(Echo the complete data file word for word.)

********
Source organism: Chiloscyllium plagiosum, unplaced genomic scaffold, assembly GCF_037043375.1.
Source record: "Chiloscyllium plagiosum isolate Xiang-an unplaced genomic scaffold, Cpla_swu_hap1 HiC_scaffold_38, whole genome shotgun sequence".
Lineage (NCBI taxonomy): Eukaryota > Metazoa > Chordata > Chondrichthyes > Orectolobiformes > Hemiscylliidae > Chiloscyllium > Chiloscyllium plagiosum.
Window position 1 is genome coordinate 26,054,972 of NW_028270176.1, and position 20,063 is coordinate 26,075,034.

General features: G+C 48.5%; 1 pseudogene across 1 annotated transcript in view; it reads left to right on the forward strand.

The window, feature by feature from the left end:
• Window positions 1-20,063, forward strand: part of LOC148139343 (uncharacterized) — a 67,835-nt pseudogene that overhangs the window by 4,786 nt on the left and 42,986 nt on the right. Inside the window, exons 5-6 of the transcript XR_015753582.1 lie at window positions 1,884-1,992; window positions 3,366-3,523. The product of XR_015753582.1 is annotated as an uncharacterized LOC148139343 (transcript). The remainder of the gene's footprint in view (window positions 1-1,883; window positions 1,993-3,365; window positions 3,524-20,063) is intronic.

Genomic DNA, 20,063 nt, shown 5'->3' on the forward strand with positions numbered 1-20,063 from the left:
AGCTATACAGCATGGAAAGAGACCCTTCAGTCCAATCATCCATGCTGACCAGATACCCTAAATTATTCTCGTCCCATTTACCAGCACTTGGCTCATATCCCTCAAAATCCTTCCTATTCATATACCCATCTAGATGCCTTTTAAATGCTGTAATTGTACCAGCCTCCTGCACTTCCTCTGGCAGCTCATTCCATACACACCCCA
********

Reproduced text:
Source organism: Chiloscyllium plagiosum, unplaced genomic scaffold, assembly GCF_037043375.1.
Source record: "Chiloscyllium plagiosum isolate Xiang-an unplaced genomic scaffold, Cpla_swu_hap1 HiC_scaffold_38, whole genome shotgun sequence".
Lineage (NCBI taxonomy): Eukaryota > Metazoa > Chordata > Chondrichthyes > Orectolobiformes > Hemiscylliidae > Chiloscyllium > Chiloscyllium plagiosum.
Window position 1 is genome coordinate 26,054,972 of NW_028270176.1, and position 20,063 is coordinate 26,075,034.

General features: G+C 48.5%; 1 pseudogene across 1 annotated transcript in view; it reads left to right on the forward strand.

The window, feature by feature from the left end:
• Window positions 1-20,063, forward strand: part of LOC148139343 (uncharacterized) — a 67,835-nt pseudogene that overhangs the window by 4,786 nt on the left and 42,986 nt on the right. Inside the window, exons 5-6 of the transcript XR_015753582.1 lie at window positions 1,884-1,992; window positions 3,366-3,523. The product of XR_015753582.1 is annotated as an uncharacterized LOC148139343 (transcript). The remainder of the gene's footprint in view (window positions 1-1,883; window positions 1,993-3,365; window positions 3,524-20,063) is intronic.

Genomic DNA, 20,063 nt, shown 5'->3' on the forward strand with positions numbered 1-20,063 from the left:
AGCTATACAGCATGGAAAGAGACCCTTCAGTCCAATCATCCATGCTGACCAGATACCCTAAATTATTCTCGTCCCATTTACCAGCACTTGGCTCATATCCCTCAAAATCCTTCCTATTCATATACCCATCTAGATGCCTTTTAAATGCTGTAATTGTACCAGCCTCCTGCACTTCCTCTGGCAGCTCATTCCATACACACCCCA